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Your first encounter with dharma

TakuanTakuan Veteran
edited May 2012 in Buddhism Basics
What was your first encounter with dharma?

I was about 10 years old and was watching an episode of "Batman: The Animated Series". In this particular episode of the show, Bruce Wayne traveled to Japan to train under his martial arts master. Sometime during the episode, he is shown meditating. Being 10 years old, I decided that I too would meditate, even though I didn't know how to do it. For about a year, I emulated what I saw on that particular episode off and on. Around the same time, I had a friend who was really into Bruce Lee. He saw me trying to meditate and gave me some of Bruce's books to read. Though Bruce wasn't particularly a "Buddhist", his philosophy was greatly influenced by Dharma. In fact, his book the "Tao of Jeet Kune Do" begins with the 8 fold path and explanations of Zen philosophy with concern to martial arts.

I know it's rather silly, but without that episode, I don't think I would have developed such an interest in dharma! "Batman meditates, so I must also meditate!" lol.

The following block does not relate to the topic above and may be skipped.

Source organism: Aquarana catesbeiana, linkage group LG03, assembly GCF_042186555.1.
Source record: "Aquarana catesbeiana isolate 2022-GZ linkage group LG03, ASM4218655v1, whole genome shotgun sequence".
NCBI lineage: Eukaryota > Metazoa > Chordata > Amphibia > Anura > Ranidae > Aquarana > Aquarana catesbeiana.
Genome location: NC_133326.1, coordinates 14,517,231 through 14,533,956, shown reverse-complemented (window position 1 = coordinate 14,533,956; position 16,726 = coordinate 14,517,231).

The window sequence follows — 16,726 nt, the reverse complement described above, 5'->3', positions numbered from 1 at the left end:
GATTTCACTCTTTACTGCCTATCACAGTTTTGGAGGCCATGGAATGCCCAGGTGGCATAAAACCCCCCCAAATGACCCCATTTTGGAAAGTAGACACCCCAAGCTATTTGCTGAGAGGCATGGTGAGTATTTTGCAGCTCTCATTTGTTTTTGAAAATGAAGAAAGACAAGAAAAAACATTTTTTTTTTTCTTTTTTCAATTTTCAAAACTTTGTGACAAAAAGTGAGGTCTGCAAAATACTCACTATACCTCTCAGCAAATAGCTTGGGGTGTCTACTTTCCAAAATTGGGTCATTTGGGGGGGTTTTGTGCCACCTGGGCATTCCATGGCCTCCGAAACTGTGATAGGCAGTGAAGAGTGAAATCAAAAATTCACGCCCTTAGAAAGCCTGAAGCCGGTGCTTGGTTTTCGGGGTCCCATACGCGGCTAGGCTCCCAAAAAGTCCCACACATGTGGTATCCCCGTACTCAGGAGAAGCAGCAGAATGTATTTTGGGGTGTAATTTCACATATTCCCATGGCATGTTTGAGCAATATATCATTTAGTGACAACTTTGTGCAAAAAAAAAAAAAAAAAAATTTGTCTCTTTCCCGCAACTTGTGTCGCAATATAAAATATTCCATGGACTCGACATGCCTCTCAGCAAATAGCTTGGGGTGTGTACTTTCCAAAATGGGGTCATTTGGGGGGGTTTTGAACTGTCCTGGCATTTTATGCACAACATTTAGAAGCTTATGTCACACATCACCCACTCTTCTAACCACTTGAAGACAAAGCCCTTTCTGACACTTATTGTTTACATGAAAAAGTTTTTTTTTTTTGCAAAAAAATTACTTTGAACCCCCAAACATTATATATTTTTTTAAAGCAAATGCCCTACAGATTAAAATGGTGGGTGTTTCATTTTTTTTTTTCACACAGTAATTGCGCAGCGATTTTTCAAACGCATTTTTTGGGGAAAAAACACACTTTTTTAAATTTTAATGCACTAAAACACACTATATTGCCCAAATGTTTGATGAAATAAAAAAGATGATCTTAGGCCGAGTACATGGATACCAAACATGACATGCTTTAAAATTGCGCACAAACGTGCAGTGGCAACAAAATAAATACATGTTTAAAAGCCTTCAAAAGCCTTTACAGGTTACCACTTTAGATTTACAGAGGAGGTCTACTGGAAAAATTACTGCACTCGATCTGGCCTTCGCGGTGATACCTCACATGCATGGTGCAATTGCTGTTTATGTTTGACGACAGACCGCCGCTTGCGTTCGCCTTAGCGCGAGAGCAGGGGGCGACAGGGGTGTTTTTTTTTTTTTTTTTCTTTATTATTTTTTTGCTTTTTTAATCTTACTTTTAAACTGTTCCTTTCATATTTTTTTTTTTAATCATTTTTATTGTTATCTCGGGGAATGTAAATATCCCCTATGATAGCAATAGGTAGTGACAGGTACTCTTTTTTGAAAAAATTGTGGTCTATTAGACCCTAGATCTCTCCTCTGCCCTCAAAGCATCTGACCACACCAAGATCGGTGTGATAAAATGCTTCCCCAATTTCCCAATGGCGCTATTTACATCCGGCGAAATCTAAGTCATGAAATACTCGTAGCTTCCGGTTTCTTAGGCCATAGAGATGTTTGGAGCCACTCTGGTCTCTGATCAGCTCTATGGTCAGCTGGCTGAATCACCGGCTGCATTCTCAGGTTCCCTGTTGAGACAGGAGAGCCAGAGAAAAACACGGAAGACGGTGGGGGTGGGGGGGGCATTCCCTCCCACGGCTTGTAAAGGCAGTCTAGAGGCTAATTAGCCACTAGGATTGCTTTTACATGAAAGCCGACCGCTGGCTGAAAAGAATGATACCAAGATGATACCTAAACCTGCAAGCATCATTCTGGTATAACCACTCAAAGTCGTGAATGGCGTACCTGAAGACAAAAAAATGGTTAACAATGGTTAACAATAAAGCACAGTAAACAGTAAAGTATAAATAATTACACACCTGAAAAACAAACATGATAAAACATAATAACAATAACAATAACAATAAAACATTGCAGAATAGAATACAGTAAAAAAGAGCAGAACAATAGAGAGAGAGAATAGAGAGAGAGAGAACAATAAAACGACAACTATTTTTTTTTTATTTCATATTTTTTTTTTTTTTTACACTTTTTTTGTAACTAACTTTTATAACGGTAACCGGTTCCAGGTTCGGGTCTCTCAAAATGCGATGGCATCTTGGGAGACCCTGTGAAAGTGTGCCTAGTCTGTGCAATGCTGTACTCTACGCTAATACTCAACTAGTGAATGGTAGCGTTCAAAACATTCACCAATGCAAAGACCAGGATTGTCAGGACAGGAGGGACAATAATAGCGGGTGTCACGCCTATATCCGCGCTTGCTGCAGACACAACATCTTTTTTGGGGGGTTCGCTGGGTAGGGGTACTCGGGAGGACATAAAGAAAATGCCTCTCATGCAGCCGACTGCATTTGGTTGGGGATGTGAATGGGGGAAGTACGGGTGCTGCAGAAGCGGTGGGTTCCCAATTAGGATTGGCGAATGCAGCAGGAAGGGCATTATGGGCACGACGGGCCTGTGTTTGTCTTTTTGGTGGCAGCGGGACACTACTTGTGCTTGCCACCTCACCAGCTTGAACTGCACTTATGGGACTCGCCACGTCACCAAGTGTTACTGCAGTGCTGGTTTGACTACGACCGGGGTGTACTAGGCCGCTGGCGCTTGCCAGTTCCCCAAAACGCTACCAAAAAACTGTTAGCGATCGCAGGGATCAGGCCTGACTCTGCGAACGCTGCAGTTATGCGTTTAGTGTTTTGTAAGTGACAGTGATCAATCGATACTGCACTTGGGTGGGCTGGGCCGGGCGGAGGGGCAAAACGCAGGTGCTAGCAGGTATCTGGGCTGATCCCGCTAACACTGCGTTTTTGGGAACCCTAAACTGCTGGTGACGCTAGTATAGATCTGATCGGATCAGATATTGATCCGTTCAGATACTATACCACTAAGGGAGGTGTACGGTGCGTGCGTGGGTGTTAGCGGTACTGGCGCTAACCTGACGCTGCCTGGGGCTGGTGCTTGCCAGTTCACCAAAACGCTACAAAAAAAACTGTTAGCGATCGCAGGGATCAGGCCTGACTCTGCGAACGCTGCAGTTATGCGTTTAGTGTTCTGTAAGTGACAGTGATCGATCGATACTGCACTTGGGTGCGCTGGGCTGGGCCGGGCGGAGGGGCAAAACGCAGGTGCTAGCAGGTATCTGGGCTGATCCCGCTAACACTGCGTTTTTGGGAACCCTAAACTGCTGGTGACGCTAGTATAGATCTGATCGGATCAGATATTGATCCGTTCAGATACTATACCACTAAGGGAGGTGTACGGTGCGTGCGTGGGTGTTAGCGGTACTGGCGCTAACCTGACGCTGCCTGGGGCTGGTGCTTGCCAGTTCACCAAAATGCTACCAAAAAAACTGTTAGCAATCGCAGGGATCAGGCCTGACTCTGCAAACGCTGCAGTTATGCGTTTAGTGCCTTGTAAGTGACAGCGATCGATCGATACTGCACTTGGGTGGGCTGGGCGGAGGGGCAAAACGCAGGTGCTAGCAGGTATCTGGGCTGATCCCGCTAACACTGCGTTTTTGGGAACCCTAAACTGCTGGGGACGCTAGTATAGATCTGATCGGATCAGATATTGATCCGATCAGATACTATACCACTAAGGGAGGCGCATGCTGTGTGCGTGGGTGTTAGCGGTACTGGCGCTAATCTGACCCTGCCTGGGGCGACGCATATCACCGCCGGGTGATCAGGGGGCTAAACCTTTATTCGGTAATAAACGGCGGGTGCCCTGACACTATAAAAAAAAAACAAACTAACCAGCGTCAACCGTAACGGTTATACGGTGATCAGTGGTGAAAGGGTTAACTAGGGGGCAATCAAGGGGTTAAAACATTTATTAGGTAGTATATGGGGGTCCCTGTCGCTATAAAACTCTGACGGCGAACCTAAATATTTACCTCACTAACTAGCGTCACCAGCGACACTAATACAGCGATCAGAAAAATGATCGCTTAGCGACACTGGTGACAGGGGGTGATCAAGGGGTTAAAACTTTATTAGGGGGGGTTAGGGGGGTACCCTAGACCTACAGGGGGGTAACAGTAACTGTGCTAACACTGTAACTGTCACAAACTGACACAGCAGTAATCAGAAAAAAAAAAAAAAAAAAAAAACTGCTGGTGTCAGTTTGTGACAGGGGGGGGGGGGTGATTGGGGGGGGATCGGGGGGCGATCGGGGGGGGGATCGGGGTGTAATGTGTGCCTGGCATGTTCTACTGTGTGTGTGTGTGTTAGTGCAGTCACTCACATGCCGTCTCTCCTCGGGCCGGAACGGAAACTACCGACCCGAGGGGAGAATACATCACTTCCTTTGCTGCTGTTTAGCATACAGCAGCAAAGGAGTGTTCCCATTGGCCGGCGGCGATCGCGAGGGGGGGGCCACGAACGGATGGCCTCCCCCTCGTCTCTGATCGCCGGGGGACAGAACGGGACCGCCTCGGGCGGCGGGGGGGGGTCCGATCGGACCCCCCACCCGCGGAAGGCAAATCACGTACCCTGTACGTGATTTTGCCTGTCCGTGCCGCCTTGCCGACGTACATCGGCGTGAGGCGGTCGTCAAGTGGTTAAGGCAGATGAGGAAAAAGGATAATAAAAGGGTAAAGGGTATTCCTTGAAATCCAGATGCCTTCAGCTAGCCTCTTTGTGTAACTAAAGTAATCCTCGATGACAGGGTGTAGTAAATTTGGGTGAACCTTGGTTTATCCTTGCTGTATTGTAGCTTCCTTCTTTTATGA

• zenmystezenmyste Veteran
    ...I had a friend who was really into Bruce Lee. He saw me trying to meditate and gave me some of Bruce's books to read
    Im a massive fan of bruce. And have many many books of his. He was 'one' of my inspirations and got me into zen and Taoism..

    As for Buddhism, i went to Thailand many years back and noticed how peaceful and calm the monks looked and lived. and i thought 'wow, id love to live like these people'
    something just felt 'right' watching them.

    Whilst there, there was a tornado in the distance. and a few people were panicking. A buddhist monk walk past me and said very calmly, 'wow,would you look at that, if it comes nearer, make sure u hold on tight to something, then laughed gently..'

    minutes later, the tornado seem to disapear, and i asked him ''you seemed very calm then, have you seen one of them before?

    NEVER! he replied.. and walk off.

    His calm presence was unreal..

    since then ive been on retreats, dharma talks and met up with many different buddhist traditions.
    these days id say im 'more' attracted to the Zen and Tao way of life..
  • DairyLamaDairyLama Veteran Veteran
    Once upon a time I got stoned and read a book called "Be here now" by some old hippy.
    I think.... :D
  • GuiGui Veteran
    And for me, it was Dharma Bums by Jack Kerouac. First time I ever heard of the Diamond Sutra.
  • JeffreyJeffrey Veteran
    Same for me @Gui
  • Invincible_summerInvincible_summer Heavy Metal Dhamma We(s)t coast, Canada Veteran
    Reading Huston Smith's "The World's Religions"
  • genkakugenkaku Northampton, Mass. U.S.A. Veteran